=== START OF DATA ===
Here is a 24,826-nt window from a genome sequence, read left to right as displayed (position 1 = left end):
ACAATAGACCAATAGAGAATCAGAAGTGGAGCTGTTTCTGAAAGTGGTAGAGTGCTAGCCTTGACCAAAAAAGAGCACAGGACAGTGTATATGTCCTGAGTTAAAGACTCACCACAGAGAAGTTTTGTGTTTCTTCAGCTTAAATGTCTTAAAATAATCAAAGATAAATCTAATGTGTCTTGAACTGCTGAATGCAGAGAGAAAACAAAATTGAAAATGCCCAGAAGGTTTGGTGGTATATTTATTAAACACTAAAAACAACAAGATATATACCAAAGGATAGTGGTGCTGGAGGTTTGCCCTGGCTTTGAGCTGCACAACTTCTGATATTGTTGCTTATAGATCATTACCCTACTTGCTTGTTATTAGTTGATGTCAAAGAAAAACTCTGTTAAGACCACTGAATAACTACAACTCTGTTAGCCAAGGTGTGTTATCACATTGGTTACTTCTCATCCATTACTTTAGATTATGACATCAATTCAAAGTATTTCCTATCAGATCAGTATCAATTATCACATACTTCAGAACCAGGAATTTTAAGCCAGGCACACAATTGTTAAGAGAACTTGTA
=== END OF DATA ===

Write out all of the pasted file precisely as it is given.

Here is a 24,826-nt window from a genome sequence, read left to right as displayed (position 1 = left end):
ACAATAGACCAATAGAGAATCAGAAGTGGAGCTGTTTCTGAAAGTGGTAGAGTGCTAGCCTTGACCAAAAAAGAGCACAGGACAGTGTATATGTCCTGAGTTAAAGACTCACCACAGAGAAGTTTTGTGTTTCTTCAGCTTAAATGTCTTAAAATAATCAAAGATAAATCTAATGTGTCTTGAACTGCTGAATGCAGAGAGAAAACAAAATTGAAAATGCCCAGAAGGTTTGGTGGTATATTTATTAAACACTAAAAACAACAAGATATATACCAAAGGATAGTGGTGCTGGAGGTTTGCCCTGGCTTTGAGCTGCACAACTTCTGATATTGTTGCTTATAGATCATTACCCTACTTGCTTGTTATTAGTTGATGTCAAAGAAAAACTCTGTTAAGACCACTGAATAACTACAACTCTGTTAGCCAAGGTGTGTTATCACATTGGTTACTTCTCATCCATTACTTTAGATTATGACATCAATTCAAAGTATTTCCTATCAGATCAGTATCAATTATCACATACTTCAGAACCAGGAATTTTAAGCCAGGCACACAATTGTTAAGAGAACTTGTA